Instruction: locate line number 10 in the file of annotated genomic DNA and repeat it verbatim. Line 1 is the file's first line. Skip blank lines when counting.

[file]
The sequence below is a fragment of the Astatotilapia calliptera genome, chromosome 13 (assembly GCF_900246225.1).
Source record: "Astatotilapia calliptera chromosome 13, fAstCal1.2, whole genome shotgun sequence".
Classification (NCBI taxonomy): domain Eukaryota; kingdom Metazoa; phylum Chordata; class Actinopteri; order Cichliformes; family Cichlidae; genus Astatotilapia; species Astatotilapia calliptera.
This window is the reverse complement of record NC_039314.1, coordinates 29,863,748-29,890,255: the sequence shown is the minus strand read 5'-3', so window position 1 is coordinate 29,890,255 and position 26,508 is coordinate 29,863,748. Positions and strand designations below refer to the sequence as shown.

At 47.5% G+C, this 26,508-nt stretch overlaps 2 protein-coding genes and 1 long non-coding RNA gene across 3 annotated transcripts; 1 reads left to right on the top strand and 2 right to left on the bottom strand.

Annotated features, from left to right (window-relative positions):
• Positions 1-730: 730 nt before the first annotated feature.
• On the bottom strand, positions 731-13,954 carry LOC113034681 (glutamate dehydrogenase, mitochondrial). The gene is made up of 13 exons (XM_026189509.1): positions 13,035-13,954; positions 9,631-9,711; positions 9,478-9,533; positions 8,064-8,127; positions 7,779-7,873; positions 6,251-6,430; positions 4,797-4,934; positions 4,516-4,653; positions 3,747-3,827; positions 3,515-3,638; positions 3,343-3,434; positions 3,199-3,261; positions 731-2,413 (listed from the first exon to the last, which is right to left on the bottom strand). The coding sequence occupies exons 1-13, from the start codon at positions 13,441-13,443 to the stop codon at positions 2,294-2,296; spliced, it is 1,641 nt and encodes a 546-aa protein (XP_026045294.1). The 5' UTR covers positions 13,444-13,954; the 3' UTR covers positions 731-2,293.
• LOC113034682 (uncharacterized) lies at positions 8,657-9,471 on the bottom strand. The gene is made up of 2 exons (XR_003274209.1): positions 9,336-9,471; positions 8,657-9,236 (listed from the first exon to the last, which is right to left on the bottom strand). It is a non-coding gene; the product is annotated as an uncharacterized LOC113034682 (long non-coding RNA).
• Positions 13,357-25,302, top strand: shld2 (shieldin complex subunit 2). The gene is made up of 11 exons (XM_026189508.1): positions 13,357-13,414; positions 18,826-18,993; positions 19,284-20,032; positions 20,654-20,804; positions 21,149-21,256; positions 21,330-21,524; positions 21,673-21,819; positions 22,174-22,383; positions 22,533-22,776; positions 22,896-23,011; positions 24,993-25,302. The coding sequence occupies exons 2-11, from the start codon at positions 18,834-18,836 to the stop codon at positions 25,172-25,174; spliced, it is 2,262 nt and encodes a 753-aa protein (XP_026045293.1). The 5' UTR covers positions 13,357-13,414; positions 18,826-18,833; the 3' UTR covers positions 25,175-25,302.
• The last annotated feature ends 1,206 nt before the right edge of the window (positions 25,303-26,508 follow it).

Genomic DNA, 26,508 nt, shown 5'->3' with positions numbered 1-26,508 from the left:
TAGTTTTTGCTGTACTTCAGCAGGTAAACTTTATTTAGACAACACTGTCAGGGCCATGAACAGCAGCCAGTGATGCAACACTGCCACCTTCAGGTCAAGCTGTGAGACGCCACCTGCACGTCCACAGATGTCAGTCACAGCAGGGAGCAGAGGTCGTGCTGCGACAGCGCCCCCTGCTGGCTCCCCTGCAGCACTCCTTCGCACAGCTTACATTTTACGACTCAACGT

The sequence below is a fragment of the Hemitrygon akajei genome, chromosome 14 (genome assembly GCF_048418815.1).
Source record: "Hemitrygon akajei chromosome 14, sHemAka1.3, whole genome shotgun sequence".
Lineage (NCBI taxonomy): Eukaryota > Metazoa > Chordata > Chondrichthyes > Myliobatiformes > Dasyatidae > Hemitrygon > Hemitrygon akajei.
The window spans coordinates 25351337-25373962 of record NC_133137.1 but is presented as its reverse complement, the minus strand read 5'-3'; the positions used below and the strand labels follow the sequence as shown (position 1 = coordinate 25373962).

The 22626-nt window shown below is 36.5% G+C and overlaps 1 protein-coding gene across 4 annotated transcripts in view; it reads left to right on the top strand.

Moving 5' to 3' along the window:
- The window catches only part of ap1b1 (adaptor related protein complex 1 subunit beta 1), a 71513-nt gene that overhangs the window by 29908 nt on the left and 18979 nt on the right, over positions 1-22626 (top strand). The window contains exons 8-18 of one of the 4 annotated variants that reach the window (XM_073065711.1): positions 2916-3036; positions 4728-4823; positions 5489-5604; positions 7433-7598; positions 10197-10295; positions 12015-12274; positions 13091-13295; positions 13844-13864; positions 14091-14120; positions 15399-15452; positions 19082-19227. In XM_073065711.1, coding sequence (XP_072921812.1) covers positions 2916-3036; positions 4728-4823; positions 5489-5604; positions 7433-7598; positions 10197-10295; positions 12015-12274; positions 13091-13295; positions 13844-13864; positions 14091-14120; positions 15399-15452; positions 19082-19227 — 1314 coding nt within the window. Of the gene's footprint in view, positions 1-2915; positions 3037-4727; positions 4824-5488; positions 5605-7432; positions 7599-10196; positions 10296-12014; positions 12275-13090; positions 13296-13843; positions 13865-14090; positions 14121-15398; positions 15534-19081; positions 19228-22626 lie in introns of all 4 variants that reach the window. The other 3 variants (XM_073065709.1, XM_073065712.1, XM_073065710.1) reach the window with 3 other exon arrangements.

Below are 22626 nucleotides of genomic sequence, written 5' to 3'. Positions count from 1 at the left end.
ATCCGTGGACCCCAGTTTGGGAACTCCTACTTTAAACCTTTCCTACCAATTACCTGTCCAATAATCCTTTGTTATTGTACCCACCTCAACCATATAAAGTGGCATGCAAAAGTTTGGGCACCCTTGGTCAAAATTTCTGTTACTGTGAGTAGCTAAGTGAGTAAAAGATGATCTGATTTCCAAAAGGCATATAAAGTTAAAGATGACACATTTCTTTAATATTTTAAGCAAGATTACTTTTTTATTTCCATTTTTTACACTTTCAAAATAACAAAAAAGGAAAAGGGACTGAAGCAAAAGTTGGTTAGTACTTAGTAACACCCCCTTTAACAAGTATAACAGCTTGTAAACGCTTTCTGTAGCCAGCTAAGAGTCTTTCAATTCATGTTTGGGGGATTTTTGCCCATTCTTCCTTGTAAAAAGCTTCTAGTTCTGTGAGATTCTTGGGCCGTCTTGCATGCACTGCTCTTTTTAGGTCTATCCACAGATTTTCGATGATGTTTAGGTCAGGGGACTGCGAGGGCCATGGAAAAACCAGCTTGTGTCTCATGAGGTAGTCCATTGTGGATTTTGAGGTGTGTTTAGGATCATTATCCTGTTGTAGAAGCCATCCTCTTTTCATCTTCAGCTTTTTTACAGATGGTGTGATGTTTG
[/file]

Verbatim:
• Positions 13,357-25,302, top strand: shld2 (shieldin complex subunit 2). The gene is made up of 11 exons (XM_026189508.1): positions 13,357-13,414; positions 18,826-18,993; positions 19,284-20,032; positions 20,654-20,804; positions 21,149-21,256; positions 21,330-21,524; positions 21,673-21,819; positions 22,174-22,383; positions 22,533-22,776; positions 22,896-23,011; positions 24,993-25,302. The coding sequence occupies exons 2-11, from the start codon at positions 18,834-18,836 to the stop codon at positions 25,172-25,174; spliced, it is 2,262 nt and encodes a 753-aa protein (XP_026045293.1). The 5' UTR covers positions 13,357-13,414; positions 18,826-18,833; the 3' UTR covers positions 25,175-25,302.